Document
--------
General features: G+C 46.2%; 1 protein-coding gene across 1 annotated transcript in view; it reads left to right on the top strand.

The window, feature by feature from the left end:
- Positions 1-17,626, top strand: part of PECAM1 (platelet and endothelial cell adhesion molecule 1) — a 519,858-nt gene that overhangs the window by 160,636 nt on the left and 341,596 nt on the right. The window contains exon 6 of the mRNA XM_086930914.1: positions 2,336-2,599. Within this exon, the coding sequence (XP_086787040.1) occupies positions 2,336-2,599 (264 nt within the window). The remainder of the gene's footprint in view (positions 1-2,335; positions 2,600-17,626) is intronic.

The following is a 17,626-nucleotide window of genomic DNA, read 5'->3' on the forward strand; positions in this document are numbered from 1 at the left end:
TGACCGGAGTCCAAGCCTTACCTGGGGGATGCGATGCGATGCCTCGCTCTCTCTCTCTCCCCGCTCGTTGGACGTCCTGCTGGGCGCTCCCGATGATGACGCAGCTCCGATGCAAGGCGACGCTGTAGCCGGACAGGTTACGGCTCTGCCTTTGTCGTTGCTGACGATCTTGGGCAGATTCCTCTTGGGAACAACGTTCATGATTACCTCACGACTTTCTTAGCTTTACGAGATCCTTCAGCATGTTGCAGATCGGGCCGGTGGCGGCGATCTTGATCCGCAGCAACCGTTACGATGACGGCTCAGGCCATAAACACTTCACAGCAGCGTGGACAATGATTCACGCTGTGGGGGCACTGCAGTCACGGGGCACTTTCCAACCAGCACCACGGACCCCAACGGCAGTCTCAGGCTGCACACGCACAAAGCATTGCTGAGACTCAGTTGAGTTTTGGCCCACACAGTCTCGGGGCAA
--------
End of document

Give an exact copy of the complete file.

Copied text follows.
General features: G+C 46.2%; 1 protein-coding gene across 1 annotated transcript in view; it reads left to right on the top strand.

The window, feature by feature from the left end:
- Positions 1-17,626, top strand: part of PECAM1 (platelet and endothelial cell adhesion molecule 1) — a 519,858-nt gene that overhangs the window by 160,636 nt on the left and 341,596 nt on the right. The window contains exon 6 of the mRNA XM_086930914.1: positions 2,336-2,599. Within this exon, the coding sequence (XP_086787040.1) occupies positions 2,336-2,599 (264 nt within the window). The remainder of the gene's footprint in view (positions 1-2,335; positions 2,600-17,626) is intronic.

The following is a 17,626-nucleotide window of genomic DNA, read 5'->3' on the forward strand; positions in this document are numbered from 1 at the left end:
TGACCGGAGTCCAAGCCTTACCTGGGGGATGCGATGCGATGCCTCGCTCTCTCTCTCTCCCCGCTCGTTGGACGTCCTGCTGGGCGCTCCCGATGATGACGCAGCTCCGATGCAAGGCGACGCTGTAGCCGGACAGGTTACGGCTCTGCCTTTGTCGTTGCTGACGATCTTGGGCAGATTCCTCTTGGGAACAACGTTCATGATTACCTCACGACTTTCTTAGCTTTACGAGATCCTTCAGCATGTTGCAGATCGGGCCGGTGGCGGCGATCTTGATCCGCAGCAACCGTTACGATGACGGCTCAGGCCATAAACACTTCACAGCAGCGTGGACAATGATTCACGCTGTGGGGGCACTGCAGTCACGGGGCACTTTCCAACCAGCACCACGGACCCCAACGGCAGTCTCAGGCTGCACACGCACAAAGCATTGCTGAGACTCAGTTGAGTTTTGGCCCACACAGTCTCGGGGCAA